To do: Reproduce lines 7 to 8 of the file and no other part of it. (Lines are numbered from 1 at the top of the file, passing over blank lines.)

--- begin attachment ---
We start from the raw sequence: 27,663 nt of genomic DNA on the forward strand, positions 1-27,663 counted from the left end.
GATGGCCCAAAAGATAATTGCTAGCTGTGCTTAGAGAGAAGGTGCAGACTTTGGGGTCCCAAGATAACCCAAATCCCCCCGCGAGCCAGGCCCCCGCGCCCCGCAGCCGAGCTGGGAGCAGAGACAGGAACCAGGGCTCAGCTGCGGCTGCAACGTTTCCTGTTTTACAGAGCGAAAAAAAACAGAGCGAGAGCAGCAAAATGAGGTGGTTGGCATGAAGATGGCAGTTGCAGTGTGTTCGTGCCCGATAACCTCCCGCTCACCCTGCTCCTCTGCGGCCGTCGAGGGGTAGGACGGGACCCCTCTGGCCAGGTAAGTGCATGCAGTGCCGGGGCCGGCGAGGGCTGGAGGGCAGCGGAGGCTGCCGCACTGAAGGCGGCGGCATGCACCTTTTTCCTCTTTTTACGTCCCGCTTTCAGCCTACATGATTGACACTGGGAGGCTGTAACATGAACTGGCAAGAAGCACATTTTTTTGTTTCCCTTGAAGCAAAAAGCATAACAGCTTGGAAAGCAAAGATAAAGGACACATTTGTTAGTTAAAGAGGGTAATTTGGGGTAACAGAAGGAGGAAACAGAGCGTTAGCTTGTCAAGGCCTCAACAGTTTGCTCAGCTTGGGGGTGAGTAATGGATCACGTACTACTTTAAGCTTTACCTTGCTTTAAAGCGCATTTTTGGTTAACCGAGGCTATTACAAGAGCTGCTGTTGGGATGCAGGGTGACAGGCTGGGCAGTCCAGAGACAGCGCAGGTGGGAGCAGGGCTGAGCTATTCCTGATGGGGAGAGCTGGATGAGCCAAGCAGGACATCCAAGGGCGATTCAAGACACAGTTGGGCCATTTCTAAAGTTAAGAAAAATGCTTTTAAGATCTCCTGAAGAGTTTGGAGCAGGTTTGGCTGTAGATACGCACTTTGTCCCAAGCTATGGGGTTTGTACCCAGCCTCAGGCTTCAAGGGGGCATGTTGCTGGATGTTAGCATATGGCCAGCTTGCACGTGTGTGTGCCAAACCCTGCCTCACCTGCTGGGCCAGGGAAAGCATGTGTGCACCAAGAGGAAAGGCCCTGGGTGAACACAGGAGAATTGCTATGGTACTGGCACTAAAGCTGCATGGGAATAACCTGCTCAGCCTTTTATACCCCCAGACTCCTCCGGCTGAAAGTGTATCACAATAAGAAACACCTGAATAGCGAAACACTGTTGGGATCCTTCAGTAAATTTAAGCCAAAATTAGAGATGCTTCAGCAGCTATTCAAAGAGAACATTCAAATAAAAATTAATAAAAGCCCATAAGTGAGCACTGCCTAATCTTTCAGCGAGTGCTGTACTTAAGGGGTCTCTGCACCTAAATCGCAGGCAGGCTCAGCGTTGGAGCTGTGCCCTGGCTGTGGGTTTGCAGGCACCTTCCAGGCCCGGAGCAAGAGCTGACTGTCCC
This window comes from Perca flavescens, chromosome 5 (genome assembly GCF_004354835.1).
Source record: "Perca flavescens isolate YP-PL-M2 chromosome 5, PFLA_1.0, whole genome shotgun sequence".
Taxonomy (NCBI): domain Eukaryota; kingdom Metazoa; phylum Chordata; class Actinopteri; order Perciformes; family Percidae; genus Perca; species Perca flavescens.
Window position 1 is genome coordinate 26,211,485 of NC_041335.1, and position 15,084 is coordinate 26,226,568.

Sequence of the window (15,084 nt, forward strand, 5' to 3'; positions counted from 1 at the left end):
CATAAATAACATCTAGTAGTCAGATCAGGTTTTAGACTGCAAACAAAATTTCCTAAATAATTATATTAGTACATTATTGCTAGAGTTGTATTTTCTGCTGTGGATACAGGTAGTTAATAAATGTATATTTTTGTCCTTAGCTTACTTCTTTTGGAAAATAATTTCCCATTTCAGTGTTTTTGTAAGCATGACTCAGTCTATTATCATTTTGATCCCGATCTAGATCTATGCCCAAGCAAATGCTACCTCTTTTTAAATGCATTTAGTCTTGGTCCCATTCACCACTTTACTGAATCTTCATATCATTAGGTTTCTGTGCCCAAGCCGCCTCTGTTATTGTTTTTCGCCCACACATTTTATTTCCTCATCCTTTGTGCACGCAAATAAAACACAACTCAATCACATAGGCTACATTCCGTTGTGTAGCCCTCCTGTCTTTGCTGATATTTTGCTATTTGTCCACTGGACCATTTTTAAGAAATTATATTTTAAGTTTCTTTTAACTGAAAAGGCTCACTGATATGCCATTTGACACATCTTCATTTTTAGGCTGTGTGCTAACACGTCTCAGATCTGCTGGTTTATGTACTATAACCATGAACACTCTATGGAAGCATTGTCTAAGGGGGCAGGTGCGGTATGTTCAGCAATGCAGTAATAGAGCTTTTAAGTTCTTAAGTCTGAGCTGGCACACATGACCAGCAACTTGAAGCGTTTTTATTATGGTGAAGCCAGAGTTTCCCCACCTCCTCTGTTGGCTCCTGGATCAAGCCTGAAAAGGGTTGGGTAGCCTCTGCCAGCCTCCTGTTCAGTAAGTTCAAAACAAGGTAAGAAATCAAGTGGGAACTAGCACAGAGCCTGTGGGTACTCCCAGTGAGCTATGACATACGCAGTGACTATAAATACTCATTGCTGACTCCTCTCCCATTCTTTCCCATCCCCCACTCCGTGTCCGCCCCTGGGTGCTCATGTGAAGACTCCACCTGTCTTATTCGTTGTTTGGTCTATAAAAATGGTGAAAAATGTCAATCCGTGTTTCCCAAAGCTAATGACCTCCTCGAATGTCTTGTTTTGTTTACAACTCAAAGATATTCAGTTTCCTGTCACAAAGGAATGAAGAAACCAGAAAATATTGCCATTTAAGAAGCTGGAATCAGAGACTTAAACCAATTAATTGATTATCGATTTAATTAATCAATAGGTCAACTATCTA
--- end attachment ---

Sequence of the window (15,084 nt, forward strand, 5' to 3'; positions counted from 1 at the left end):
CATAAATAACATCTAGTAGTCAGATCAGGTTTTAGACTGCAAACAAAATTTCCTAAATAATTATATTAGTACATTATTGCTAGAGTTGTATTTTCTGCTGTGGATACAGGTAGTTAATAAATGTATATTTTTGTCCTTAGCTTACTTCTTTTGGAAAATAATTTCCCATTTCAGTGTTTTTGTAAGCATGACTCAGTCTATTATCATTTTGATCCCGATCTAGATCTATGCCCAAGCAAATGCTACCTCTTTTTAAATGCATTTAGTCTTGGTCCCATTCACCACTTTACTGAATCTTCATATCATTAGGTTTCTGTGCCCAAGCCGCCTCTGTTATTGTTTTTCGCCCACACATTTTATTTCCTCATCCTTTGTGCACGCAAATAAAACACAACTCAATCACATAGGCTACATTCCGTTGTGTAGCCCTCCTGTCTTTGCTGATATTTTGCTATTTGTCCACTGGACCATTTTTAAGAAATTATATTTTAAGTTTCTTTTAACTGAAAAGGCTCACTGATATGCCATTTGACACATCTTCATTTTTAGGCTGTGTGCTAACACGTCTCAGATCTGCTGGTTTATGTACTATAACCATGAACACTCTATGGAAGCATTGTCTAAGGGGGCAGGTGCGGTATGTTCAGCAATGCAGTAATAGAGCTTTTAAGTTCTTAAGTCTGAGCTGGCACACATGACCAGCAACTTGAAGCGTTTTTATTATGGTGAAGCCAGAGTTTCCCCACCTCCTCTGTTGGCTCCTGGATCAAGCCTGAAAAGGGTTGGGTAGCCTCTGCCAGCCTCCTGTTCAGTAAGTTCAAAACAAGGTAAGAAATCAAGTGGGAACTAGCACAGAGCCTGTGGGTACTCCCAGTGAGCTATGACATACGCAGTGACTATAAATACTCATTGCTGACTCCTCTCCCATTCTTTCCCATCCCCCACTCCGTGTCCGCCCCTGGGTGCTCATGTGAAGACTCCACCTGTCTTATTCGTTGTTTGGTCTATAAAAATGGTGAAAAATGTCAATCCGTGTTTCCCAAAGCTAATGACCTCCTCGAATGTCTTGTTTTGTTTACAACTCAAAGATATTCAGTTTCCTGTCACAAAGGAATGAAGAAACCAGAAAATATTGCCATTTAAGAAGCTGGAATCAGAGACTTAAACCAATTAATTGATTATCGATTTAATTAATCAATAGGTCAACTATCTA